These Final Hours is what it says: the last hours of Earth, burning to ash as a planet-killing meteorite does the business — the science feels a bit dodgy, but the story is superb.
In the tradition of On the Beach, this beaut Aussie flick traces how James (Nathan Phillips), who admits, finally, that he’s made a few bad choices — hence the prison tats, the wake of disappointment he trails after him — chooses to while away his last moments. Among the options are with his girlfriend at the beach, waiting for the end; with his other girlfriend at a killer party; or less likely, with his sister and her family, or with his mother. Others have chosen different courses: suicide, violence, hedonism, and desperate survival tactics such as wrapping a house in aluminium foil or digging bunkers.
James is en route to party away his fears when he chances upon, amid the anarchy, a young girl in need of help — for once, he makes the right decision. Rose (a delightful Angourie Rice) brings with her conscience and a sense of sacrifice — yes, this road movie is about redemption and finding a sense of self-worth where perhaps there was none. Rather than wanting to numb himself to the pain of that last moment — that last realisation — of mortality, James is given the option of embracing it, and being a better person for it.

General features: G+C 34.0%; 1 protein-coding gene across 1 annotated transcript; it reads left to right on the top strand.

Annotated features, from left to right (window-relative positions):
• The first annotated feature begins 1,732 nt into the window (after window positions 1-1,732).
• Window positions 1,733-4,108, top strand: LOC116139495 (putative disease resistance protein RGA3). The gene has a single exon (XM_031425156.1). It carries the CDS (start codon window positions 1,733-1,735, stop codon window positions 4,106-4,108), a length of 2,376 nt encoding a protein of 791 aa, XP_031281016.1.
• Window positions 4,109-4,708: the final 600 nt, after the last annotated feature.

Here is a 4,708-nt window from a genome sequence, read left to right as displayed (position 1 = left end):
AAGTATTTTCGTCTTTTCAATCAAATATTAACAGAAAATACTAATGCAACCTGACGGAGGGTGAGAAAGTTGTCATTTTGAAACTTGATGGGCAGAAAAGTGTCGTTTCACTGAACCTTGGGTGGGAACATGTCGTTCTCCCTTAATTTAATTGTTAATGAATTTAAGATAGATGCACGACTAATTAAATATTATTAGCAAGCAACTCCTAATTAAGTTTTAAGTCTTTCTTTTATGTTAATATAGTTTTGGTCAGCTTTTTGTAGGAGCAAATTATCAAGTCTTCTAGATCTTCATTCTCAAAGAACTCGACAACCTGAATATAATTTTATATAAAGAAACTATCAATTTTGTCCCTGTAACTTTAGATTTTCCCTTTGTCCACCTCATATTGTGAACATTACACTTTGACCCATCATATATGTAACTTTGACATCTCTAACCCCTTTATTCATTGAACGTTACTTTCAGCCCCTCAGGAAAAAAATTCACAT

There’s a sepia tone, a summer heat, infusing the film, and the soundtrack is well crafted — a jazz number out on the farm, dance for the pool party at the end of the world, and nothing anywhere else but the natural sounds of the world ending. The absence of music adds to the atmosphere and enhances the attempts to drown out reality.
There’s a voice on the radio counting down the hours as the planet boils and James dashes from one event to the next, meeting himself everywhere he goes, with the perceptive Rose riding shotgun.
There is a wonderful conversation between James and his mother that says so much without having to say much at all; the reactions of the characters not only to the apocalypse but to James are convincing and telling.
Written and directed by Zak Hilditch, it’s a relatively minimalist movie, intensely focused, offering tension and pathos in equal measure. As one of James’s girlfriends, Zoe (Jessica De Gouw), says at one point: it’s beautiful.